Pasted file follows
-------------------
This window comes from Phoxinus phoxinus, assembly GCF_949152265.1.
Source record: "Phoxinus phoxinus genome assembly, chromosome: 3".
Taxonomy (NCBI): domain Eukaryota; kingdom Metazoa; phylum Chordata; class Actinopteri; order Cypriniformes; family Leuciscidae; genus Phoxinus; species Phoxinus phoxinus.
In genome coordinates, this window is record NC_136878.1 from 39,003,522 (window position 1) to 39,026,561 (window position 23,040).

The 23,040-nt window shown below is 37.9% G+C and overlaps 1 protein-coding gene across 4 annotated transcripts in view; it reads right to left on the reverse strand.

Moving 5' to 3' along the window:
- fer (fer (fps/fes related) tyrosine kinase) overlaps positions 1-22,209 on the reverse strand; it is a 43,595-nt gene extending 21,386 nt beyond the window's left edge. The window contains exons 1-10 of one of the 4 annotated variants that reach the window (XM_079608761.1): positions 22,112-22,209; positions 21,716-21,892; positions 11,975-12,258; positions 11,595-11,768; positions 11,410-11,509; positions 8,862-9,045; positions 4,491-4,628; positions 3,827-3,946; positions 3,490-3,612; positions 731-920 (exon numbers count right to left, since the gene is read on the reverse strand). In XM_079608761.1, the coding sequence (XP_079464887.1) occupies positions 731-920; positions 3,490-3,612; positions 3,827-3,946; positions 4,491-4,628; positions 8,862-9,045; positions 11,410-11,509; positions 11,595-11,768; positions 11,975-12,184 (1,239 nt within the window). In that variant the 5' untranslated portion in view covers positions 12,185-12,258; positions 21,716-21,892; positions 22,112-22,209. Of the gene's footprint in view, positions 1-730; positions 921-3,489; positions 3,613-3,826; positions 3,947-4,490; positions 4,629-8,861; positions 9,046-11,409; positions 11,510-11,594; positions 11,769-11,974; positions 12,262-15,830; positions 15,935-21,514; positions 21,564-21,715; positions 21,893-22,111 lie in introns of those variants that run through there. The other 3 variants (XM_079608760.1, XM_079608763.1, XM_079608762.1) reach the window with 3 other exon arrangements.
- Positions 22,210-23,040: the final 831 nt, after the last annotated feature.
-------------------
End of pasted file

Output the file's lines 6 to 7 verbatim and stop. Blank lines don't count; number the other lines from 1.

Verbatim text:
Moving 5' to 3' along the window:
- fer (fer (fps/fes related) tyrosine kinase) overlaps positions 1-22,209 on the reverse strand; it is a 43,595-nt gene extending 21,386 nt beyond the window's left edge. The window contains exons 1-10 of one of the 4 annotated variants that reach the window (XM_079608761.1): positions 22,112-22,209; positions 21,716-21,892; positions 11,975-12,258; positions 11,595-11,768; positions 11,410-11,509; positions 8,862-9,045; positions 4,491-4,628; positions 3,827-3,946; positions 3,490-3,612; positions 731-920 (exon numbers count right to left, since the gene is read on the reverse strand). In XM_079608761.1, the coding sequence (XP_079464887.1) occupies positions 731-920; positions 3,490-3,612; positions 3,827-3,946; positions 4,491-4,628; positions 8,862-9,045; positions 11,410-11,509; positions 11,595-11,768; positions 11,975-12,184 (1,239 nt within the window). In that variant the 5' untranslated portion in view covers positions 12,185-12,258; positions 21,716-21,892; positions 22,112-22,209. Of the gene's footprint in view, positions 1-730; positions 921-3,489; positions 3,613-3,826; positions 3,947-4,490; positions 4,629-8,861; positions 9,046-11,409; positions 11,510-11,594; positions 11,769-11,974; positions 12,262-15,830; positions 15,935-21,514; positions 21,564-21,715; positions 21,893-22,111 lie in introns of those variants that run through there. The other 3 variants (XM_079608760.1, XM_079608763.1, XM_079608762.1) reach the window with 3 other exon arrangements.